A number of Democratic House freshmen from Prince William County, who won in a 2017 anti-Trump wave, substantially outraised Republican challengers. They include: Jennifer Carroll Foy (with $31,000, compared with Republican Heather Mitchell’s $7,000); Danica Roem (with $143,000, compared with Republican Kelly McGinn’s $86,000); Del. Elizabeth Guzman (with $162,000, compared with Republican D.J. Jordan’s $71,000); and Hala Ayala (with $243,000 for a rematch with the Republican she unseated, Rich Anderson, who raised $48,000).

Fundraising was closer in another rematch, with freshman Del. Wendy Gooditis, a Democrat, raising $164,000 and the Republican she unseated, Randy Minchew, with $169,000. Freshman Del. Lee Carter, a Democrat, raised $74,000 while his Republican rival Ian Lovejoy took in $68,000.

Democrats outraised Republicans in key suburban Senate districts outside Richmond, all longtime GOP strongholds that have turned blue since the election of President Donald Trump. Freshman Del. Debra Rodman, a Democrat who is trying to unseat GOP Sen. Siobhan Dunnavant, raised $408,000. Dunnavant took in $273,000. Democrat Ghazala Hashmi raised $270,00 for her challenge to Sen. Glen Sturtevant, a Republican whose total was $138,000.

In rural-suburban territory outside Richmond that Democrats consider a stretch, Democrat Amanda Pohl raised $150,000 for her challenge to Sen. Amanda Chase, a Republican who took in $100,00.

Fundraising mostly favored Democrats in House races overlapping with those Senate districts. Democrat Larry Barnett raised $159,000 for his bid to unseat veteran Del. Roxann Robinson, a Republican who raised $45,000. Freshman Del. Dawn Adams, a Democrat, took in $87,000 for her race against the GOP’s lone African American candidate, Garrison Coward, who raised $36,000. She had $236,000 on hand to his $23,000. Another freshman, Del. Schuyler VanValkenburg, a Democrat, raised $170,000, compared with $110,000 for Republican challenger GayDonna Vandergriff.

One exception was Republican Mary Margaret Kastelberg, who is running for the seat being vacated by Rodman. She outraised Democrat Rodney Willett $163,000 to $100,000.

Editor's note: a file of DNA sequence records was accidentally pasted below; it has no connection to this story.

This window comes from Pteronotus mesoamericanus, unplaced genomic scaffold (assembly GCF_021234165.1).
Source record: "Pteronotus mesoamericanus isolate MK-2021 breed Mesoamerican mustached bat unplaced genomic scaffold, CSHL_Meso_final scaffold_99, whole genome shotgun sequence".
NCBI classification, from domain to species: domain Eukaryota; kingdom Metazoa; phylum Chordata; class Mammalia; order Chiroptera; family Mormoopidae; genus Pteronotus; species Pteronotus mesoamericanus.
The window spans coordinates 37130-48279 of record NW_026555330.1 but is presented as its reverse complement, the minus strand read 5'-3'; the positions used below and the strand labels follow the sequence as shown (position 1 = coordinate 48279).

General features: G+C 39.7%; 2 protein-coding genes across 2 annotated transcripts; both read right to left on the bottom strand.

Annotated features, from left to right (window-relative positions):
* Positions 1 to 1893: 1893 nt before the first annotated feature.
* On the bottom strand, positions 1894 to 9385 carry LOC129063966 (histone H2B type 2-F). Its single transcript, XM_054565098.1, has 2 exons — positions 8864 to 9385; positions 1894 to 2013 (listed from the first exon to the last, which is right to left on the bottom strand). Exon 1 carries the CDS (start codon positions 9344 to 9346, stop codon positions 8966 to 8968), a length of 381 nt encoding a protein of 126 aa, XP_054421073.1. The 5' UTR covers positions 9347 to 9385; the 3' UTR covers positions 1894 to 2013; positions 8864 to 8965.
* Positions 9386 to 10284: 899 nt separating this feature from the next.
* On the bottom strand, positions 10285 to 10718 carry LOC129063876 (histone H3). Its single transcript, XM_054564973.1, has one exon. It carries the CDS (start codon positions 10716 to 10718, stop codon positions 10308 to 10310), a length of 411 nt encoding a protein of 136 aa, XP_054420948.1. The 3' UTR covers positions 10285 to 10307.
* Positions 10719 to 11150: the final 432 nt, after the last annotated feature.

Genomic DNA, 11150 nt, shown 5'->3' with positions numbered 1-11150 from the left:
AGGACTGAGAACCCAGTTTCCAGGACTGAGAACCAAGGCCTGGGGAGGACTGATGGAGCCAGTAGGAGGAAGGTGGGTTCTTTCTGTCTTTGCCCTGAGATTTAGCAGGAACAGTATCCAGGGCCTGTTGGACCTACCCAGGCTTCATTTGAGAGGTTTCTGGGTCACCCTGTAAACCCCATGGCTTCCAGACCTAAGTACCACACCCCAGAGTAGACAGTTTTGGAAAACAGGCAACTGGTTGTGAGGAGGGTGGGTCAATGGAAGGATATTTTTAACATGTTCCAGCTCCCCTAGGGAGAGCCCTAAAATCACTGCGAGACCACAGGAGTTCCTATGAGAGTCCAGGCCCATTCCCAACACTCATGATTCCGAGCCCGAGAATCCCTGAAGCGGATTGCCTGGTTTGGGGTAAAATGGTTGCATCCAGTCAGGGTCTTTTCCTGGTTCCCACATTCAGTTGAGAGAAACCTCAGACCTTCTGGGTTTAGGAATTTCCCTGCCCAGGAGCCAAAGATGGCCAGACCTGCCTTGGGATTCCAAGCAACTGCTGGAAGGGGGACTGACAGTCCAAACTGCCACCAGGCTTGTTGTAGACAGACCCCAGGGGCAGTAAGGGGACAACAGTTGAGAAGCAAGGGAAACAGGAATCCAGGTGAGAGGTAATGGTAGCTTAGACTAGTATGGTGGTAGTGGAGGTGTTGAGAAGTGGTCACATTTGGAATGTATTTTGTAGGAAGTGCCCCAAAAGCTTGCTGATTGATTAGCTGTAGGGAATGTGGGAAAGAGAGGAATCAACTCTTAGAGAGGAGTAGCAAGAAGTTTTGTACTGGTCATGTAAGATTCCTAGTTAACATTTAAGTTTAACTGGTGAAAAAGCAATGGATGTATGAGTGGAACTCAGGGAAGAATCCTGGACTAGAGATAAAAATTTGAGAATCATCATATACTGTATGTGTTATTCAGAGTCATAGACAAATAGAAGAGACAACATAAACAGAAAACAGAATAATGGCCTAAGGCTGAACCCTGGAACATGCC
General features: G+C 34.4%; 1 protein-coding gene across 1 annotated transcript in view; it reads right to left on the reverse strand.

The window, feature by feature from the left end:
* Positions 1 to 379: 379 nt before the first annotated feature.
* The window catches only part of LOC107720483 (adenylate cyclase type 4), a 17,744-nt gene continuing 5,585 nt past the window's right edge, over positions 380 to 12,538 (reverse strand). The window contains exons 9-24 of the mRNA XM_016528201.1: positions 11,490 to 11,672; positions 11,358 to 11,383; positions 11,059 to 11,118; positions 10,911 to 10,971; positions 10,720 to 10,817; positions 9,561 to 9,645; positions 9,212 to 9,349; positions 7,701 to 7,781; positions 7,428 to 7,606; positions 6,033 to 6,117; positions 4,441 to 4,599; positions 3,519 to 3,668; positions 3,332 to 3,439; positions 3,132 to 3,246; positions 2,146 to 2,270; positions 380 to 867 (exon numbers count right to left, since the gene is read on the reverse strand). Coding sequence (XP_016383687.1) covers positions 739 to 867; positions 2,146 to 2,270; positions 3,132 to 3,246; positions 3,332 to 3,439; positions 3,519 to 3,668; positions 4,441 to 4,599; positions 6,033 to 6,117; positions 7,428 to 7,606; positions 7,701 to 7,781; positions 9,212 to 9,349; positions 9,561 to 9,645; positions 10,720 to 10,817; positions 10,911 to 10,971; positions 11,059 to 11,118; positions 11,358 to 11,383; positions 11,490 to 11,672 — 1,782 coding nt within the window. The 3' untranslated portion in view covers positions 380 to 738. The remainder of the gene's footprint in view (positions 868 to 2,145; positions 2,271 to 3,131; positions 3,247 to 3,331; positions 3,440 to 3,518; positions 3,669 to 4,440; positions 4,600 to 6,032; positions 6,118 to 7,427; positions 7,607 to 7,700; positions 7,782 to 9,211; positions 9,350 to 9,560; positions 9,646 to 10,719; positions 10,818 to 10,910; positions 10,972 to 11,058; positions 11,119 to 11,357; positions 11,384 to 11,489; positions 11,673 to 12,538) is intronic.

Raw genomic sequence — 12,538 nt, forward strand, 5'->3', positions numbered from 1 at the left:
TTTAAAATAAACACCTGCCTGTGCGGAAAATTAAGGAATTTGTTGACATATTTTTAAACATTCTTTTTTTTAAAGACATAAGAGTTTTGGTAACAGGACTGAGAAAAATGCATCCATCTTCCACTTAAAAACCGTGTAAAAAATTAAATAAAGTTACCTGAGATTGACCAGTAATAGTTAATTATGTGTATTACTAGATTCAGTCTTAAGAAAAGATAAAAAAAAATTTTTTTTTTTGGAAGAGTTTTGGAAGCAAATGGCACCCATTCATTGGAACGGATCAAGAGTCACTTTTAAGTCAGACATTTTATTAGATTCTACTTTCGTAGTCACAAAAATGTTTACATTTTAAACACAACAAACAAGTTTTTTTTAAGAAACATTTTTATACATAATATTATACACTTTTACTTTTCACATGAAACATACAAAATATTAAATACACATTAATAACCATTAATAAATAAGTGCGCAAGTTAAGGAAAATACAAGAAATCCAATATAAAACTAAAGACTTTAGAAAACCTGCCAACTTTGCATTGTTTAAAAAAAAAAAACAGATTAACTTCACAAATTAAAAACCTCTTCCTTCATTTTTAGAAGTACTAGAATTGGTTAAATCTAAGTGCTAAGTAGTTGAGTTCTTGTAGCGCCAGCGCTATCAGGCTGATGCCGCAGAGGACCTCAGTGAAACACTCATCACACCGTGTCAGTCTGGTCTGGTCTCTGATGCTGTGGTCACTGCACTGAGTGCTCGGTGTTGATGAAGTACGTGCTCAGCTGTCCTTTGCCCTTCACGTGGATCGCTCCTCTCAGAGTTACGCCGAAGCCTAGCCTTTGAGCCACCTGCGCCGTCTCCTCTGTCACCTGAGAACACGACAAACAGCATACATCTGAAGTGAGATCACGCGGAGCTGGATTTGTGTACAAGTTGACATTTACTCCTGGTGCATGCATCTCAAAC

In Virginia Beach, another big battleground this year, fundraising for two Republican-held Senate seats is close: GOP Sen. Bill DeSteph raised about $175,000 and had about $261,000 on hand, while Democratic challenger Missy Cotter Smasal raised almost $241,000 and had $285,000 in cash.

The candidates vying to succeed retiring Sen. Frank Wagner, a Republican, were about even. Democrat Cheryl Turpin, looking to make the jump from the House seat she won two years ago, raised $222,000 and had almost $261,000 on hand. Republican Jen Kiggans raised $271,000 and had $266,000 in cash.

Democrats have a cash advantage in three House seats at the top of their list for flipping from red to blue.

In Newport News, Democrat Shelly Simonds outraised Republican incumbent David Yancey, $216,000 to $72,000. The gap is not as stark in cash on hand: Simonds had $346,000 in the bank, while Yancey had $291,000.

Their race is a rematch of one that was a tie two years ago; Yancey won when his name was selected in a random drawing. The new map has made the district bluer, according to VPAP’s analysis.

Nearby in Hampton, Democrat Martha Mugler raised nearly $211,000 compared with $47,000 for Republican Colleen Holcomb. They’re running for an open seat that had been held by a Republican.

In Stafford County, Democrat Joshua Cole raised $189,000 while Republican Paul Milde brought in less than $51,000. Cole ran for the seat two years ago and lost by 73 votes to now-Del. Bob Thomas, a Republican. Thomas lost a primary this year to Milde.